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Lanxess finishes 3-year expansion project at German plant

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Lanxess inaugurated its production facility for chloroprene rubber at its Dormagen, Germany,
Lanxess inaugurated its production facility for chloroprene rubber at its Dormagen, Germany, plant recently. Cutting the ribbon (left to right) are Site Manager Ralf Tappe; Werner Breuers, a Lanxess board member; Stefan Rittmann, head of the firm's chloroprene rubber business line; and Jan Paul de Vries, head of the performance elastomers business unit.

DORMAGEN, Germany—Lanxess A.G. has completed an expansion of its Baypren polychloroprene solid rubber production operation in Dormagen.

The firm said it invested about $24.5 million in the project, which will increase the annual production capacity of the facility by 10 percent to 63,000 metric tons. The expansion took about three years to complete.

Stefan Rittmann, head of Lanxess' chloroprene rubber business line, said the investment includes development costs for the dry finishing process in addition to the new elements for the Dormagen site, including extruders, nozzle coagulation units, underwater pelletizer and other equipment.

“This investment is further proof of our leading know-how in the field of high performance synthetic rubber,” Werner Breuers, member of Lanxess' board of management, said in a statement. “By expanding our Baypren plant, we are providing the market with new impetus and demonstrating our strength to our customers.”

Rittmann said employment will not increase in conjunction with this expansion. The Dormagen site employs about 1,000, which the firm said is the third largest Lanxess production site in Germany.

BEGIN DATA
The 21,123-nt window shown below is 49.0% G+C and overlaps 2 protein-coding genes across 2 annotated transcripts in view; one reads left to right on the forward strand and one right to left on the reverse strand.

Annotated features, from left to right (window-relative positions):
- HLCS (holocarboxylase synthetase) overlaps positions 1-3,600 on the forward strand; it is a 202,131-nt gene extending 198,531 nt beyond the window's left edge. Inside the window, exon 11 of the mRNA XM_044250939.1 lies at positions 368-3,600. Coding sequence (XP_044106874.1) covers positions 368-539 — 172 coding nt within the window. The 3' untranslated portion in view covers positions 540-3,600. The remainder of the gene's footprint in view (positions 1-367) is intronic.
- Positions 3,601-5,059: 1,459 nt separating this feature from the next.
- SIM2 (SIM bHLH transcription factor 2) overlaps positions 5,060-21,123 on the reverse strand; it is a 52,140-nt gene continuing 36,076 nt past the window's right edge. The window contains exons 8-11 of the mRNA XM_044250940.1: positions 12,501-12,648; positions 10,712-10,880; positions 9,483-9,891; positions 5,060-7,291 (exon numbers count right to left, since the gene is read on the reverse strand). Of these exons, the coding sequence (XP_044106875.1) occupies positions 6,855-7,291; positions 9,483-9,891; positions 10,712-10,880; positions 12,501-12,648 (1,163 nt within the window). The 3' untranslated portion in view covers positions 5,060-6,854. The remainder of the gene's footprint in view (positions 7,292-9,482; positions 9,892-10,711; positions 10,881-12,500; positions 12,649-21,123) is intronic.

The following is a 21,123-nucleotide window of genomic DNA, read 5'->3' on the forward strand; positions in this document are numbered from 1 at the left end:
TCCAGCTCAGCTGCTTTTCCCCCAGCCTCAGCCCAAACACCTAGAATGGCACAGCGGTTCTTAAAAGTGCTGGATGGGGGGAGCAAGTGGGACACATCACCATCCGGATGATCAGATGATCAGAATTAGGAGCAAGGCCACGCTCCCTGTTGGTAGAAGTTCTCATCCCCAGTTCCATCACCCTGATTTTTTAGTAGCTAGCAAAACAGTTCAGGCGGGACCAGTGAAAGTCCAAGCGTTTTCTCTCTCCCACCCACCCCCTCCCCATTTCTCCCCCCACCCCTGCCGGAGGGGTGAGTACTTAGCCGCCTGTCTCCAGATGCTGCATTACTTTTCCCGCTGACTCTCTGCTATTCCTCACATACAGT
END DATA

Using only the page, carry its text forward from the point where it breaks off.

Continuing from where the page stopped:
The Baypren unit within the plant employs about 250 and is part of the high performance elastomers business, which falls under Lanxess' performance polymers segment. The segment recorded sales of about $6.13 billion in 2013.

The Dormagen site is Lanxess' only chloroprene rubber facility. Rittmann said its new technology has been used for some of its other synthetic rubber manufacturing sites for many years, but this is the first time the technology will be used for CR.

The new line uses its dry finish production technology, which enables Baypren to be manufactured in fewer production steps and conserves resources, Laxness said. The process dehydrates the rubber in a special extrusion device, requiring less water and reducing the amount of wastewater.

The firm said the natural gas previously needed to dry the rubber no longer is necessary with the new process, which reduces the amount of waste air produced.

The company is adding two new variants of Baypren to its product portfolio at Dormagen: Baypren high performance and Baypren green finishing. The high performance variant benefits from further optimized flow behavior, the firm said, while the green finishing grades feature enhanced crosslinking.

“Lanxess believes in the potential of CR as an all-rounder for many rubber applications,” Rittmann said. “The new process allows us to produce a new range of product modifications and to expand our portfolio of currently around 40 grades. In addition, it enables us to operate more efficiently in terms of energy and resources and thus more ecologically.”

Baypren high performance rubber grades combine good resistance to weathering, oil and heat with impermeability to gases, the firm said. They are used in the automotive sector to make hose, belts, seals and other products.